In any consulting firm we always want to maximise our profit and have as many customers as possible, which may tempt us to be everything to everyone.  You may hear “We go for everything as a business as we increase our probability of success.  We look to grow our revenue, our contacts and our market presence by hard work, by sheer luck and good fortune but no long term plan”. These are common sentiments of firms that are very reactive, and struggle to build a proactive consulting practice based on a clear strategy, clear markets and discipline to say no.  Reacting to everything may work in the short term but in the middle to longer term cracks will appear and impact employee engagement, delivery on projects and client satisfaction.

It is beneficial and necessary to know and understand the focus in the long term, however for some the big picture can seem out of reach or overwhelming – like an elephant.  How do you eat an elephant? The answer is simple: one bite at a time!  This analogy is very relevant for focussing leadership teams. Patrick Lencioni’s new book The Advantage: Why Organizational Health Trumps Everything Else in Business suggests you break the elephant down to 90 day planning cycles. It is an exceptional approach as key focus areas are established, and the theme for the next 90 days is agreed upon uniting the leadership team to deliver around these areas.   90 day plans also clarify the leadership teams key communication themes and drive accountability when reviewing progress against actions for the quarter.  Getting this process up and running as a quarterly initiative allows the entire team to come together to reflect on performance, celebrate wins and share lessons learnt.  Then the next 90 days start with a new theme, actions and key focus areas that everyone in the team can see and aim to achieve.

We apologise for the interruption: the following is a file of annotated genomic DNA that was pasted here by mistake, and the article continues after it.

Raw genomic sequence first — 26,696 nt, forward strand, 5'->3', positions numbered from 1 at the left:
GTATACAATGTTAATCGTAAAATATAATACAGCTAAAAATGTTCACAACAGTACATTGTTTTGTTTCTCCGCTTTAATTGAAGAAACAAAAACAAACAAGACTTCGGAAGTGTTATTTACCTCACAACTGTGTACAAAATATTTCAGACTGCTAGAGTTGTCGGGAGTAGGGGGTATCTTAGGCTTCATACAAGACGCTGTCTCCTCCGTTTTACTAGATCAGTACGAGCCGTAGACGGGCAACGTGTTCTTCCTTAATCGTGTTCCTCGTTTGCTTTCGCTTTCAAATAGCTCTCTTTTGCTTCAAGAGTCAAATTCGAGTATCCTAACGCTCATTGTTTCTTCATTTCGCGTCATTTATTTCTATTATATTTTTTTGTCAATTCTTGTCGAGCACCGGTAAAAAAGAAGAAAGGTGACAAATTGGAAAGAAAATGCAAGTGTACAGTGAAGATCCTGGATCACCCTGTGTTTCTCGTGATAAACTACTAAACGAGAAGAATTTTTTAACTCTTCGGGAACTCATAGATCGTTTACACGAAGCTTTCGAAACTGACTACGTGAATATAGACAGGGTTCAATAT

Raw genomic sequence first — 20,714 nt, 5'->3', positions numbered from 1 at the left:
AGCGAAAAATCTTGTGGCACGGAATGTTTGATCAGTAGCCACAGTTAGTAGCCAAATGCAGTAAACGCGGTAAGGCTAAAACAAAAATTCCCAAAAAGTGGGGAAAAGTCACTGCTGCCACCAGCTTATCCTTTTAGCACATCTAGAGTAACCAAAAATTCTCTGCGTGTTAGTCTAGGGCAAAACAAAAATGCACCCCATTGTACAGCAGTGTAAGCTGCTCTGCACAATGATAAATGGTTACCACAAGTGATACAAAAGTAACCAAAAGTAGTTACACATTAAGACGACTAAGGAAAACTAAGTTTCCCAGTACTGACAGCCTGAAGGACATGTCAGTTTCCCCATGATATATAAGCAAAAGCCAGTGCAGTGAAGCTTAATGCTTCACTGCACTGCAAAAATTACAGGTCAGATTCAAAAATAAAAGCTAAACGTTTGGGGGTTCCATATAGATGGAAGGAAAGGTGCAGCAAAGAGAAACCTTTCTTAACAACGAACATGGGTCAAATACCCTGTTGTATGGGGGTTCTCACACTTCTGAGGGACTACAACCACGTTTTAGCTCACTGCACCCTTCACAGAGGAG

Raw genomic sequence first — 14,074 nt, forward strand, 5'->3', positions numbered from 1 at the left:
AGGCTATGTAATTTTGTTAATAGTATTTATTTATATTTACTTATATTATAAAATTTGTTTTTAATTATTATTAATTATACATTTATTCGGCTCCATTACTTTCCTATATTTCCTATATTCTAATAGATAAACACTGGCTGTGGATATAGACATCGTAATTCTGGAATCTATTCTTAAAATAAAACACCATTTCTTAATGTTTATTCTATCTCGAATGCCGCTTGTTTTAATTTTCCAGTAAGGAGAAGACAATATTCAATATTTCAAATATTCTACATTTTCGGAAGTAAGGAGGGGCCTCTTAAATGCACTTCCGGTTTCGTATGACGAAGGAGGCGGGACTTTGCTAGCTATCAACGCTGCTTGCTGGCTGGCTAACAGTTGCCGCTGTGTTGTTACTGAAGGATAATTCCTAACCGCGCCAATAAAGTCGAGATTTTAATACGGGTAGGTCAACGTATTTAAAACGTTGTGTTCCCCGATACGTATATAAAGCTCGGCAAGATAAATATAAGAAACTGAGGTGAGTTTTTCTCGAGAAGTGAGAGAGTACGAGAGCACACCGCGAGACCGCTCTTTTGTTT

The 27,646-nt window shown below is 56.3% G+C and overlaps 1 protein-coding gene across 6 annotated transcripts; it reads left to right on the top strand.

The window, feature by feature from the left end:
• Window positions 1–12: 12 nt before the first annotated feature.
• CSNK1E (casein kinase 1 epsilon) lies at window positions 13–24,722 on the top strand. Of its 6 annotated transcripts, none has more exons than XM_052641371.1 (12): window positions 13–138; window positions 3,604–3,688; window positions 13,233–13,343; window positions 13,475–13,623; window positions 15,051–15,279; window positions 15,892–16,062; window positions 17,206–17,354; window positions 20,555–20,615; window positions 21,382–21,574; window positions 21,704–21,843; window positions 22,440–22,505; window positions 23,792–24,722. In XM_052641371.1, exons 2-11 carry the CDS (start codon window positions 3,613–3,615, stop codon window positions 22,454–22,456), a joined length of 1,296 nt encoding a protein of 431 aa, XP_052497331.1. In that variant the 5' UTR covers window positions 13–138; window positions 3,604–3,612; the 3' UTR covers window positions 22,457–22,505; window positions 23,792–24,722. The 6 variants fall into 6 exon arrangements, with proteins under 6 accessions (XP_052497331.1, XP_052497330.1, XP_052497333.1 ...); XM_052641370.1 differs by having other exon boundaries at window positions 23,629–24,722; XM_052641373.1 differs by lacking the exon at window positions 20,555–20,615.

With a detailed 90 day plan in place, everyone understands what’s important and why it’s important. This will boost your team performance significantly.

The discipline to say no when other items pop up might be the hardest thing to do. New markets, unexpected crises and the increasing rate of change are all potential distractions.  Leaders in consulting firms must remember that success in delivering against strategy is not always about what you do, it is more often about what you choose not to do.  Know when to say no, have the discipline to stay focused and you will reap the rewards.  Your team will thank you for removing distractions and silencing white noise, allowing them to focus on the compass that points to your firm strategic goals.